The 2020 Ford Mustang Shelby GT500 is a towering achievement for Ford's engineers: Page 5 of 5

Ford's fastest-ever Mustang shows the value in carefully tuning even the best parts to get the most from them.
Image source: Ford Motor Co.

Another problem normally found with tires as wide as the 305mm-wide fronts on the GT500 is a tendency for such cars to follow road surface imperfections rather than tracking straight down the road. This is often called “tramlining” after the effect of a tram following its tracks, though Krenz refers to it as “rut wander” as the affected cars follow the usually unnoticed ruts that occur in the wheel tracks of many highways.

Ford avoided this problem in the GT500 by dialing in additional trail in the steering hub uprights, also known as spindles, knuckles or kingpins. This added trail comes from increasing the castor angle, or fore/aft tilt of the upright from a vertical axis, which strengthens the car’s inclination to self-center its steering. This increases both steering effort and the feel fed back to the driver’s hands for what the tires are doing at potential expense of heavy steering at parking lot speeds. But with power assisted steering, that side-effect isn’t noticeable.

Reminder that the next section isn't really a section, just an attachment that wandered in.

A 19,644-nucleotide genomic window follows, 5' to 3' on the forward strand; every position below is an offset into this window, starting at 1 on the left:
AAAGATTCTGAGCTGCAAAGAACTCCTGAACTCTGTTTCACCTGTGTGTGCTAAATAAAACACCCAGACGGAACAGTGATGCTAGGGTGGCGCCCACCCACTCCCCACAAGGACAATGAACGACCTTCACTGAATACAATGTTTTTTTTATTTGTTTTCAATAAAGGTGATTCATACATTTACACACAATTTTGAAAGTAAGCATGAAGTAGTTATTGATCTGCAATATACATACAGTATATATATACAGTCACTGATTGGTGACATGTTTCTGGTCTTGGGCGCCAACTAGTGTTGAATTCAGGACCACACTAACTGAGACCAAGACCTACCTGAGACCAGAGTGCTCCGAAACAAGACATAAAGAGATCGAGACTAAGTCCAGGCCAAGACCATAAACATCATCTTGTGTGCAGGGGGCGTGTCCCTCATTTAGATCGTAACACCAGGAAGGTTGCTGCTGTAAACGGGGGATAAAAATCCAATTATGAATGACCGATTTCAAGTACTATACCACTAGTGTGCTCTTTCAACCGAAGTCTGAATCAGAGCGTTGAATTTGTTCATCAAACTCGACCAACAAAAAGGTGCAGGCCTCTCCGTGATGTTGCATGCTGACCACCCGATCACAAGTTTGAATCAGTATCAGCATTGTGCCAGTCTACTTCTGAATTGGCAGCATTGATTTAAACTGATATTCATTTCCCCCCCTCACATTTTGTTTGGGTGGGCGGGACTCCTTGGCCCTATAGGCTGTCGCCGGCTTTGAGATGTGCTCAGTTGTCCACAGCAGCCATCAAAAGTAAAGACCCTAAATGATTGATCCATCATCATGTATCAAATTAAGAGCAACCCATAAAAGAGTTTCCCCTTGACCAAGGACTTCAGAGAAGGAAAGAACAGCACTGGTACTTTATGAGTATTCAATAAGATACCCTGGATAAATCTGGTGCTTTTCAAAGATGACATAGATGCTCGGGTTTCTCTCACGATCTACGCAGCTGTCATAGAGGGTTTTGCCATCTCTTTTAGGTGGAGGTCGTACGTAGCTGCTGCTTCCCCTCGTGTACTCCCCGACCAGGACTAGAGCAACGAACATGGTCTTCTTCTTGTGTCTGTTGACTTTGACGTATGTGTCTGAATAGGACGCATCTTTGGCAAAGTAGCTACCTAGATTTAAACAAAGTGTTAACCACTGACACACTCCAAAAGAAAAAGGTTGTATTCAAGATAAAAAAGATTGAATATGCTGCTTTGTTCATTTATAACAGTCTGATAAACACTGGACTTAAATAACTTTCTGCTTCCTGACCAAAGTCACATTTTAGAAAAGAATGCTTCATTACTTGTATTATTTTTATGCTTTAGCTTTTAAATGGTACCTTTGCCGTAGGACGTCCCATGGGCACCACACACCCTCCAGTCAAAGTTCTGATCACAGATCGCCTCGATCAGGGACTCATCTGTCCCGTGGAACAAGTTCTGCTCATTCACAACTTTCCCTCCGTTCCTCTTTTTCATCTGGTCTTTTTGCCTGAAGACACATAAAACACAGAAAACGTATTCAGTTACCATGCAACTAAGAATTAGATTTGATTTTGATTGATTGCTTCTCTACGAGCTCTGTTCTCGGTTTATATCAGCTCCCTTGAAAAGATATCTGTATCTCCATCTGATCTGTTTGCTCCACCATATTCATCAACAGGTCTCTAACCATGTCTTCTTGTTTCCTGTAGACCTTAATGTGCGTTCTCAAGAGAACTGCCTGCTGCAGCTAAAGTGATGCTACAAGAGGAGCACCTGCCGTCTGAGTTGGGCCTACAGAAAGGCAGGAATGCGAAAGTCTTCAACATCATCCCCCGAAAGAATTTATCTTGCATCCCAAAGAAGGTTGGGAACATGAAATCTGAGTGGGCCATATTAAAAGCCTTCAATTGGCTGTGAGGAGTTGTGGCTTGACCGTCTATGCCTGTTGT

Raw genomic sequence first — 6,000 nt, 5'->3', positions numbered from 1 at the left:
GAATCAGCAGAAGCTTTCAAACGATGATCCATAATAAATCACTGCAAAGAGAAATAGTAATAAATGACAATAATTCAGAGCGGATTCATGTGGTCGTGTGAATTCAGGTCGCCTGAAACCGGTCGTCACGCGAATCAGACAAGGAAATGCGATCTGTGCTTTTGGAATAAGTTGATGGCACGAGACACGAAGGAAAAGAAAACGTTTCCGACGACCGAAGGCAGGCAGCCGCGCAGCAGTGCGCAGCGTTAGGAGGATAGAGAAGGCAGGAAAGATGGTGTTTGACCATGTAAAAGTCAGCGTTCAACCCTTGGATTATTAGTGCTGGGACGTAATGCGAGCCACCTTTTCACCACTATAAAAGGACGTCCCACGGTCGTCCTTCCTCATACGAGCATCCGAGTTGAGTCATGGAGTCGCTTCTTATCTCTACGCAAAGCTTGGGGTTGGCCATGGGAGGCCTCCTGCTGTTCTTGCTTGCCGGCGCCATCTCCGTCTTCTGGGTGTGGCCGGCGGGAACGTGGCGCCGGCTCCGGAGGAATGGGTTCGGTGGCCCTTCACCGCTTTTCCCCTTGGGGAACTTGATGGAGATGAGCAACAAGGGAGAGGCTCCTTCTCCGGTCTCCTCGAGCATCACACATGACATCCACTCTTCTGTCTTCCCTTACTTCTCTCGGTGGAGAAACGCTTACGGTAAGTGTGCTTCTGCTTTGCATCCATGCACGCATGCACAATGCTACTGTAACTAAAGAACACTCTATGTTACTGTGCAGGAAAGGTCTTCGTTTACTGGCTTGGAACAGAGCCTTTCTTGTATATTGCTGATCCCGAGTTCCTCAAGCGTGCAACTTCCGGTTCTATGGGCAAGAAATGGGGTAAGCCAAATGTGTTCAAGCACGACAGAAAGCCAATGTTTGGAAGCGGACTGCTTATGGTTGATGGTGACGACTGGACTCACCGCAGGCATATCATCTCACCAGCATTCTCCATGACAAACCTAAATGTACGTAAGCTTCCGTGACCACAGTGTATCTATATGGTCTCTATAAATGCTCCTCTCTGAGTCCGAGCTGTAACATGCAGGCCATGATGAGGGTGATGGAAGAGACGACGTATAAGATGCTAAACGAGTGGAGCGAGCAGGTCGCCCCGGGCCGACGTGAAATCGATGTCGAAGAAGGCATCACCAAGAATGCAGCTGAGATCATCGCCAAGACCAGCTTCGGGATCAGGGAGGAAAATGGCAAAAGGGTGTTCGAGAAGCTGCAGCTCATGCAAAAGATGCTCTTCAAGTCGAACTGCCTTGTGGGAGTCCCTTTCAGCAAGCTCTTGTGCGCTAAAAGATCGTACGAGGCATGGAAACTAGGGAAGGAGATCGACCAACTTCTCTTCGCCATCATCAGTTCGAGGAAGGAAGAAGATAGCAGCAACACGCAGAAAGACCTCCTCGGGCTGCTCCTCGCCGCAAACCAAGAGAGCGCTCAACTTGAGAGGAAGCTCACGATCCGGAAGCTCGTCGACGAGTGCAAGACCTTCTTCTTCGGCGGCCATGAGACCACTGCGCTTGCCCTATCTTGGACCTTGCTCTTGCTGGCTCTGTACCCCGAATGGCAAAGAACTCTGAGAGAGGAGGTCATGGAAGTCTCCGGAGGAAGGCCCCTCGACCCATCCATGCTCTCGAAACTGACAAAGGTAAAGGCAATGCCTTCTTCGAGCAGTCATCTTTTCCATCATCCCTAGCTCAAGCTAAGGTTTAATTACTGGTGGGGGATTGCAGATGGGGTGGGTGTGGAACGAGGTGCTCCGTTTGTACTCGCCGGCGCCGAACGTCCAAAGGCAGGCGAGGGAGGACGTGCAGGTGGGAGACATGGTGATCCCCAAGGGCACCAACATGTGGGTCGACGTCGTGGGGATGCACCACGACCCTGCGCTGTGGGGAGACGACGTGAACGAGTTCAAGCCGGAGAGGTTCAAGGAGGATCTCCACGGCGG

Image source: Ford Motor Co.

What is noticeable is that while cars with fat front tires like top of the line Porsche 911s and Dodge Challengers can wander in their lanes like distracted dogs on their leashes, the GT500 tracks true to its intended course, which is much less fatiguing for the driver.

This solution worked so well that Ford decided to apply the new steering geometry to the GT350 too. Some of the other hardware bits seem like they might also be candidates to filter down to the lighter, naturally aspirated Shelby.

They will help improve that car too, but only if they are applied with the same thoughtful engineering work that tunes the parts as perfectly as the GT500 assemblage of high-performance components has been. It is unusual for a car with such superb componentry to deliver more than the sum of its excellent parts, but that’s exactly what the GT500 has done. This is the poster child for the value of properly engineering a car rather than simply throwing check-list hardware pieces at a performance model and expecting good results.

Image source: Ford Motor Co.

Dan Carney is a Design News senior editor, covering automotive technology, engineering and design, especially emerging electric vehicle and autonomous technologies.

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